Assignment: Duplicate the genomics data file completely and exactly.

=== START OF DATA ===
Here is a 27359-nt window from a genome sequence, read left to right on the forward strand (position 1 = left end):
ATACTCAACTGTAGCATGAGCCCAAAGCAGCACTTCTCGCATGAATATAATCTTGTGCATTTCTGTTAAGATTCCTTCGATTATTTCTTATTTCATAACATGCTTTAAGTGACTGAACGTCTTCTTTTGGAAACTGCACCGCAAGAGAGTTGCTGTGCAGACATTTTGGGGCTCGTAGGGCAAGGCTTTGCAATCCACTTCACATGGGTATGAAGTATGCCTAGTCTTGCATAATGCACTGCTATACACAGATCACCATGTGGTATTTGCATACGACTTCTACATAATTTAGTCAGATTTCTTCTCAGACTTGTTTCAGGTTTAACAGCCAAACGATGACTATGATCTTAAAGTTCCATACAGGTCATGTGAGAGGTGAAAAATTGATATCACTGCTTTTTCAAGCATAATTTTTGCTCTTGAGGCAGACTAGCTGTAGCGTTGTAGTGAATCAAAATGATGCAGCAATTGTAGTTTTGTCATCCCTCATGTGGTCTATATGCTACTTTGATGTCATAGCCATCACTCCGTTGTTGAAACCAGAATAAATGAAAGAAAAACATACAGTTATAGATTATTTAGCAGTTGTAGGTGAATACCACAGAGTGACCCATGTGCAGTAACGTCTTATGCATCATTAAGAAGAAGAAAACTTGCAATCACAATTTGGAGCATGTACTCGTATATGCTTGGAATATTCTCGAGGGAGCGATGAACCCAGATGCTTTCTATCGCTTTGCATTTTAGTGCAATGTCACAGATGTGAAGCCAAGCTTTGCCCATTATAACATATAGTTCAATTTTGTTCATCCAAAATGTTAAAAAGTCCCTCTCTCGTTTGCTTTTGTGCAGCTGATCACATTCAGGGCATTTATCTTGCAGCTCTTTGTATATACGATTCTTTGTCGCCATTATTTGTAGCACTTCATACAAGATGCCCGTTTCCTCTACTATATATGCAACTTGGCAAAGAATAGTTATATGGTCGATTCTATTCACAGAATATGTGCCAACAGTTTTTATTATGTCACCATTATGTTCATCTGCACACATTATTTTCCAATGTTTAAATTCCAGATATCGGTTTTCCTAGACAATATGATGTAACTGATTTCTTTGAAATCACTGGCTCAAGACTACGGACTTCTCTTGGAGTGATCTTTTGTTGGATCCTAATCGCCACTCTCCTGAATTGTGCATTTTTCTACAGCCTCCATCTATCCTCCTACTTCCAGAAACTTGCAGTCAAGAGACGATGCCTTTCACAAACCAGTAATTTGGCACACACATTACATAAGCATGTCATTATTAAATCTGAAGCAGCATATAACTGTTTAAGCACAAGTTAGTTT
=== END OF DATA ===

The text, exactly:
Here is a 27359-nt window from a genome sequence, read left to right on the forward strand (position 1 = left end):
ATACTCAACTGTAGCATGAGCCCAAAGCAGCACTTCTCGCATGAATATAATCTTGTGCATTTCTGTTAAGATTCCTTCGATTATTTCTTATTTCATAACATGCTTTAAGTGACTGAACGTCTTCTTTTGGAAACTGCACCGCAAGAGAGTTGCTGTGCAGACATTTTGGGGCTCGTAGGGCAAGGCTTTGCAATCCACTTCACATGGGTATGAAGTATGCCTAGTCTTGCATAATGCACTGCTATACACAGATCACCATGTGGTATTTGCATACGACTTCTACATAATTTAGTCAGATTTCTTCTCAGACTTGTTTCAGGTTTAACAGCCAAACGATGACTATGATCTTAAAGTTCCATACAGGTCATGTGAGAGGTGAAAAATTGATATCACTGCTTTTTCAAGCATAATTTTTGCTCTTGAGGCAGACTAGCTGTAGCGTTGTAGTGAATCAAAATGATGCAGCAATTGTAGTTTTGTCATCCCTCATGTGGTCTATATGCTACTTTGATGTCATAGCCATCACTCCGTTGTTGAAACCAGAATAAATGAAAGAAAAACATACAGTTATAGATTATTTAGCAGTTGTAGGTGAATACCACAGAGTGACCCATGTGCAGTAACGTCTTATGCATCATTAAGAAGAAGAAAACTTGCAATCACAATTTGGAGCATGTACTCGTATATGCTTGGAATATTCTCGAGGGAGCGATGAACCCAGATGCTTTCTATCGCTTTGCATTTTAGTGCAATGTCACAGATGTGAAGCCAAGCTTTGCCCATTATAACATATAGTTCAATTTTGTTCATCCAAAATGTTAAAAAGTCCCTCTCTCGTTTGCTTTTGTGCAGCTGATCACATTCAGGGCATTTATCTTGCAGCTCTTTGTATATACGATTCTTTGTCGCCATTATTTGTAGCACTTCATACAAGATGCCCGTTTCCTCTACTATATATGCAACTTGGCAAAGAATAGTTATATGGTCGATTCTATTCACAGAATATGTGCCAACAGTTTTTATTATGTCACCATTATGTTCATCTGCACACATTATTTTCCAATGTTTAAATTCCAGATATCGGTTTTCCTAGACAATATGATGTAACTGATTTCTTTGAAATCACTGGCTCAAGACTACGGACTTCTCTTGGAGTGATCTTTTGTTGGATCCTAATCGCCACTCTCCTGAATTGTGCATTTTTCTACAGCCTCCATCTATCCTCCTACTTCCAGAAACTTGCAGTCAAGAGACGATGCCTTTCACAAACCAGTAATTTGGCACACACATTACATAAGCATGTCATTATTAAATCTGAAGCAGCATATAACTGTTTAAGCACAAGTTAGTTT